08-09-16 08:36 PM
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  1. sorinv's Avatar
    Android bug fear in 900 million phones - BBC News

    I have been posing that question here for over two years.
    Again this proves that without controlling hardware, including designing your own integrated circuits and not buying them from others, a company like BlackBerry cannot claim security.
    It's interesting that Samsung with Exynos processor (and Apple) are not on the list because they do not use the Qualcomm chip. They have their own.

    This also goes back to the security (lack thereof) of a phone designed and assembled in China whose hardware integrity one might not fully control.
    Last edited by sorinv; 08-09-16 at 09:13 PM.
    Bluenoser63, FF22, andy957 and 2 others like this.
    08-08-16 06:44 AM
  2. bakron1's Avatar
    Interesting read and goes back to what I said many times before, there is no such thing as a 100% secure device in todays high tech world. Just when you think you have designed a "fool proof" device, someone who has nothing better to do then to probe software and chip designs to find flaws will find something you either forgot about or your computer software failed to implement into the design. This is what keeps the anti-virus and security folks in business.
    jaydee5799, TgeekB, FF22 and 4 others like this.
    08-08-16 06:53 AM
  3. Bluenoser63's Avatar
    BlackBerry no longer controls the hardware or the OS. I too have said that BlackBerry is now at the mercy at others for their security reputation. The hardware, drivers, OS, and even the hardened Linux kernel isn't under their control (they got it from someone else). BlackBerry can never be a security leader anymore and I have doubts of them even being a software company. They have had to purchase the majority of what they have now. They haven't created anything new in a while. What they did, like Blend, they drop.
    jaydee5799, FF22, MBrettH and 2 others like this.
    08-08-16 07:04 AM
  4. conite's Avatar
    The user actually has to install a malicious app to become vulnerable. Safe computing 101.

    Keep "allow installs from unknown sources" off, and you're good to go.
    mh1983, Mecca EL, bakron1 and 5 others like this.
    08-08-16 07:14 AM
  5. Bluenoser63's Avatar
    The user actually has to install a malicious app to become vulnerable. Safe computing 101.

    Keep "allow installs from other sources" off, and you're good to go.
    You sounds like Apple security. As long as you don't connect it to the network, you are safe. The OS should prevent malicious apps from functioning. BlackBerry no longer controls the OS space.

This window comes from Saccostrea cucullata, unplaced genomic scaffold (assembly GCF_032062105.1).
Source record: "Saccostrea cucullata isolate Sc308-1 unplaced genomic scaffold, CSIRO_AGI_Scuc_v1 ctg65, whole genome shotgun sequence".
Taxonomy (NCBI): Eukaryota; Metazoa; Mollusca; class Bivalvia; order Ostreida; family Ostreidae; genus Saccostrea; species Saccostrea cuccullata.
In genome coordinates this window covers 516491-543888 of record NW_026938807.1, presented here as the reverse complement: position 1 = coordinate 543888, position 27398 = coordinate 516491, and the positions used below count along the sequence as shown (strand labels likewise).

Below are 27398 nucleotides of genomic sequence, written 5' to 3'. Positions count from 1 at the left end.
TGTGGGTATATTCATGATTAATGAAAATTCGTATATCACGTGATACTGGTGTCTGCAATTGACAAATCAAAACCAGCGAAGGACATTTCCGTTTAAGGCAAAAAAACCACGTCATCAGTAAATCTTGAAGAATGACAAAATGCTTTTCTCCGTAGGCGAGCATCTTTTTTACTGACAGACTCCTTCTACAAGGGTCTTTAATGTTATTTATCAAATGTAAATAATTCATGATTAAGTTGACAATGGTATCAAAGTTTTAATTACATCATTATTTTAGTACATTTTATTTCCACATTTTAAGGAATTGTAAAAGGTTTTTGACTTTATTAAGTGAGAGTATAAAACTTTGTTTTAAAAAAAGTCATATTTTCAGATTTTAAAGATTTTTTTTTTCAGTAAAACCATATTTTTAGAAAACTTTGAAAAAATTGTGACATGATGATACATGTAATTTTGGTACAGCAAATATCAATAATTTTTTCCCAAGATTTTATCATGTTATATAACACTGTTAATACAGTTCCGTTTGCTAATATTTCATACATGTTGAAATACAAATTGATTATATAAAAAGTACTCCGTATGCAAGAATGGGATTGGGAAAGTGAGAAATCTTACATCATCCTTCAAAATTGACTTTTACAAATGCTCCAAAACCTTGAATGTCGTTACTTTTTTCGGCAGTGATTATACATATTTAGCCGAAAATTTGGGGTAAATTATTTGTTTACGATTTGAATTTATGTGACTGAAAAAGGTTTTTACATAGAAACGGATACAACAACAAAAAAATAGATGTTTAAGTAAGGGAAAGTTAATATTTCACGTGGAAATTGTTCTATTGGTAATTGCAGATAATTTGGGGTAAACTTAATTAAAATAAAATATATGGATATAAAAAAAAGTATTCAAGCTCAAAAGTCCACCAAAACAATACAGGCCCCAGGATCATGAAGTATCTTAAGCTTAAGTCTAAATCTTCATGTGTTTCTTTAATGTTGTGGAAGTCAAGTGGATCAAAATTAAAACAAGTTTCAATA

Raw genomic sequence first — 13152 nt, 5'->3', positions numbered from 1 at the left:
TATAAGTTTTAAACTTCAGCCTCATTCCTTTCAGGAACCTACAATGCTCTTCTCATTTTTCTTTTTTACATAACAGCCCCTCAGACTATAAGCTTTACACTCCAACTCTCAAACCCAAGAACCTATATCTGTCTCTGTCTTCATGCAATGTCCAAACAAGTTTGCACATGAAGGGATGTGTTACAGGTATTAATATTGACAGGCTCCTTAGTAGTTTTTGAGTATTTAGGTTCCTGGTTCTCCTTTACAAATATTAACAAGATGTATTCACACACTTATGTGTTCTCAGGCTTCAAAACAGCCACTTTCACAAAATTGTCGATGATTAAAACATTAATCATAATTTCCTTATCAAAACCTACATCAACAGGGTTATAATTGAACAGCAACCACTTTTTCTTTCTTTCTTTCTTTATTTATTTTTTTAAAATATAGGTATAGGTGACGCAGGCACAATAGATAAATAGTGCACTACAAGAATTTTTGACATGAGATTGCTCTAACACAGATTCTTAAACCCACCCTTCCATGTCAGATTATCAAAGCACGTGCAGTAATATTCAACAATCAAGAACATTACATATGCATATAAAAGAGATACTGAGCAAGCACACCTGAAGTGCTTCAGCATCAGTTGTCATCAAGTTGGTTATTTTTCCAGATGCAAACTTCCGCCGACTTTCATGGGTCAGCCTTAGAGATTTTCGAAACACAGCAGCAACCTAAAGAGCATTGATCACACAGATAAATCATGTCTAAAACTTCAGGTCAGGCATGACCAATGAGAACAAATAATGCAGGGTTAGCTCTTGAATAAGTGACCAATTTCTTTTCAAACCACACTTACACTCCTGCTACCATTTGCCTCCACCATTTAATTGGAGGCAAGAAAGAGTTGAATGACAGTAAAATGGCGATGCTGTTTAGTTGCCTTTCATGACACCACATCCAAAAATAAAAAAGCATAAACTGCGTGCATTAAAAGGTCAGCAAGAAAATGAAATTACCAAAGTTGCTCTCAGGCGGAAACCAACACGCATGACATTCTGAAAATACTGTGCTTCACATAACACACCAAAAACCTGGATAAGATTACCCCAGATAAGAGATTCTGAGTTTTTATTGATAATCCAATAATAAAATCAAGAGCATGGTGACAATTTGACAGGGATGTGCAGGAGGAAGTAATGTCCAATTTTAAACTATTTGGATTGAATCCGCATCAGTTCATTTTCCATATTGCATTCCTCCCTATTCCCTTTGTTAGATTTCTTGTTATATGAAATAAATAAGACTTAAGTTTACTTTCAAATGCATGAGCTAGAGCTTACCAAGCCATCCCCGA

MBrettH and ck2nb like this.
    08-08-16 07:17 AM
  6. conite's Avatar
    You sounds like Apple security. As long as you don't connect it to the network, you are safe. The OS should prevent malicious apps from functioning. BlackBerry no longer controls the OS space.
    You have to go out of your way, and actively turn off one of the safety features of the device for this to occur.
    Mecca EL, Gajja and Em2016 like this.
    08-08-16 07:18 AM
  7. last_attempt's Avatar
    You have to go out of your way, and actively turn off one of the safety features of the device for this to occur.
    Just having that option available would be a bit risky for a " secure" phone, do you have to provide a password or code to access these options?

    Posted via CB10
    Bluenoser63 likes this.
    08-08-16 07:26 AM
  8. conite's Avatar
    Just having that option available would be a bit risky for a " secure" phone, do you have to provide a password or code to access these options?

    Posted via CB10
    No, but you get a warning when you attempt to turn off this safety feature.

    A device password will keep other people from changing it when you're not looking.
    Mecca EL, jaydee5799, FF22 and 3 others like this.
    08-08-16 07:29 AM
  9. last_attempt's Avatar
    OK, just picturing the " dad can I borrow your phone for a bit, I want to try a cool game " scenario.

    Posted via CB10
    08-08-16 07:34 AM
  10. HabsSuck's Avatar
    OK, just picturing the " dad can I borrow your phone for a bit, I want to try a cool game " scenario.

    Posted via CB10
    No intelligent person would allow anyone, son or daughter, to download an app on their phone without knowing about it.. If they did, there's a word for them and it's not kind.

    Posted via the CrackBerry App for Android
    08-08-16 07:48 AM
  11. last_attempt's Avatar
    No,but picture yourself on a long road trip and to keep the kids occupied you let them play a game and they start mucking around...

    Just thinking, having someone supply a password before this option is invoked would be a good idea.

    Posted via CB10
    08-08-16 07:53 AM
  12. Tsepz_GP's Avatar
    You have to go out of your way, and actively turn off one of the safety features of the device for this to occur.
    Thank you!!!

    Time and time again these articles fail to disclose that fact!
    And then you get the ignorant Android Haters who will jump on this and clutch straws on the Security argument.
    08-08-16 07:55 AM
  13. HabsSuck's Avatar
    Thank you!!!

    Time and time again these articles fail to disclose that fact!
    And then you get the ignorant Android Haters who will jump on this and clutch straws on the Security argument.